Much has been written about Patrick Deneen’s fascinating interpretation of U.S. history as the progressive realization of the collection of philosophical ideas he identifies as liberalism in Why Liberalism Failed. Deneen’s analysis of the present is powerful and convincing. But our present moral slippage cannot be principally blamed on enlightenment ideology or the philosophical foundations of the American project.

There is a simpler and more direct explanation for the conservative slippage, one that has less to do with ideas or ideology and more with human error and personal failure. What if the victories of social progressivism have less to do with the ideology of the founding than with the moral failure of men and women in every generation to stop evil from progressing? What if abortion, homosexual marriage, poverty, corruption, and other such social ills came to pass because of the sins of individual men and women who had the chance to do the right thing but chose not to? As the famous saying long attributed to Edmund Burke goes, “All it takes for evil to triumph is for good men to stand by and do nothing.”

Robert Reilly suggests as much in his 2014 book Making Gay Okay: How Rationalizing Homosexual Behavior Is Changing Everything. Applying an Aristotelian philosophical analysis of morality and social dynamics, Reilly identifies a collective psychology of complicity and moral failure at the root of the decadence of American society. Unsurprisingly, Reilly does not see the advance of immorality in America as resulting from the seamless progression of an ideologically consistent theory. Reilly believes that American social decay is the result of a massive coverup of sexual immorality.

Reilly explains that behind the moral slippage is a spiritual and moral phenomenon, not merely an ideological and rational one. Americans decided to hide their own personal sexual failures through contraception, abortion, pornography, homosexuality, and so on, instead of calling out their fellow citizens for their sins. Incidentally, Reilly has taken issue with Deneen’s approach, including in Public Discourse. He does not agree that the founding is a poison pill―and he has a point.

History is ultimately made by men and women. Ideas have consequences, but only because people take up those ideas and express them through action. There were plenty of good and bad ideas that converged at the founding. What matters is that at every point of U.S. history men and women made decisions either to defend life and family or not, and to accept a new social and political status quo or not.

Maybe conservatives keep losing in America because they are constantly betrayed from within their own ranks. Think of the many Christians who failed to take a principled stand against abortion in key political moments, and the clergy who gave them a pass. Think of the conservatives who become googly-eyed every time a Republican is in the White House and fanatically defend Republicans even when they are clearly slow-walking pro-life policy, much as they have abandoned the pro-family cause altogether.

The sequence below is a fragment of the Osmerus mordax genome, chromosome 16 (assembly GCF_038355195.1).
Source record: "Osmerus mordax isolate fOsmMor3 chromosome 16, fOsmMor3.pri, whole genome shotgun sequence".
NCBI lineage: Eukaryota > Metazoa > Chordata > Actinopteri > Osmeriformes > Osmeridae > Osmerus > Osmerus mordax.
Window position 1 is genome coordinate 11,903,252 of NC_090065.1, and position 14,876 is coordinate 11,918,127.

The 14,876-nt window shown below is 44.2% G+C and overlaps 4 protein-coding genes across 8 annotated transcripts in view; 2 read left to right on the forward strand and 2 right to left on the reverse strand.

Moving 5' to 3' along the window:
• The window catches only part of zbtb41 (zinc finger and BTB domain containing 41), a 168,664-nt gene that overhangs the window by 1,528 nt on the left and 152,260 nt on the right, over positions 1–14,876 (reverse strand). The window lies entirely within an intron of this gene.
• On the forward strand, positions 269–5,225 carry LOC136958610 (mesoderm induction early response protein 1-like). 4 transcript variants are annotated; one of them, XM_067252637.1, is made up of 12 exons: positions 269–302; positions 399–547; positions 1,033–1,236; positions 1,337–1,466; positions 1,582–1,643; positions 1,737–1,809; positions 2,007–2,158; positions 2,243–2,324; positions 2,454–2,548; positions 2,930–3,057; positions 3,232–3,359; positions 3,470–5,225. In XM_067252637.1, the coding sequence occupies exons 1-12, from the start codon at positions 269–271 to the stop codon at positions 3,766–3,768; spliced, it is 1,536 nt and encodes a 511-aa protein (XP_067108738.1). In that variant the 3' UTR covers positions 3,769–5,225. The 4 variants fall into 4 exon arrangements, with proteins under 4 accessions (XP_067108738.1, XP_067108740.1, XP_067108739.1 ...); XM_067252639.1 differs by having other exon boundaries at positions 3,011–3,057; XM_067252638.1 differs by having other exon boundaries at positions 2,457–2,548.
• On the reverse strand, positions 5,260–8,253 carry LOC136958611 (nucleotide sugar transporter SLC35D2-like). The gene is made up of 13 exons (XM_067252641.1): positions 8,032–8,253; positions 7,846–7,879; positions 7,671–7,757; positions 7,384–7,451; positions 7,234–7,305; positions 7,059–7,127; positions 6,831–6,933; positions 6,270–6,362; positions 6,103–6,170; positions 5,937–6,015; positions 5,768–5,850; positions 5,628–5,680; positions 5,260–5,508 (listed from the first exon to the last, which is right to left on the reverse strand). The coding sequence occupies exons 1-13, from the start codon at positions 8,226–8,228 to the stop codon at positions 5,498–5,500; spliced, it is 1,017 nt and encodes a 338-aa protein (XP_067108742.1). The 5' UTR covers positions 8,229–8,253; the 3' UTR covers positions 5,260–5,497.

Thick Conservatism Needs the Principles of Religion and the Natural Law

The only way to reverse the gains of progressives is for conservatives to embrace militantly a “thick” version of conservatism, one that is more than just a disposition to preserve the status quo. This much is clear. A status quo conservatism too often degenerates into being concerned only about the economic status quo, leading  conservatives to fall back to the minimum common denominator of tax reform.

Conservatism must be about more than just conserving the present configuration of political and economic power in society.


Conservatism must be about more than just conserving the present configuration of political and economic power in society. It must have substantive aims and concrete political targets. For this to happen, conservatism must be rooted in perennial principles of the natural law and religious traditions. Only through these principles can politics and economics help society flourish. Principled conservatives like Richard John Neuhaus started such a project, but it has yet to be translated into political results.

More importantly, in order to succeed, conservatives will need men and women of principle. Moral apathy is a spiritual condition. It is the reason for the complicity and complacency that have allowed the sexual revolution to spread in our society. R. R. Reno astutely noted the moral apathy of conservatives in First Things following the midterm elections, writing that “there has never been a conservative establishment—only a Republican one, which is purely political and has no cultural ambitions other than to get its children into Ivy League schools.”

If conservatives quietly retreat on social issues rather than attempt to upset the political balance of society by challenging progressives with moral demands, conservatives will continue to be on the wrong side of history; and the left will only make more and more of its own moral demands for sexual autonomy. Conservatives will just default back to tax cuts and the economic status quo as American society continues to disintegrate.

The irony is that the economic prosperity to which American conservatives cling so effectively was, in large part, created thanks to the great influence on American society of institutions like the family and churches, as Tocqueville famously observed. These conservative social institutions have been the backbone of American society, politics, and commerce. They have never before been under attack as they are now.

As conservatives capitulate to the sexual revolution and America hurtles toward demographic and fiscal collapse almost on pace with Europe, the Psalmist’s aphorism on riches rings truer than ever: “In his riches man lacks wisdom, he is like the beasts that are destroyed” (Psalm 49).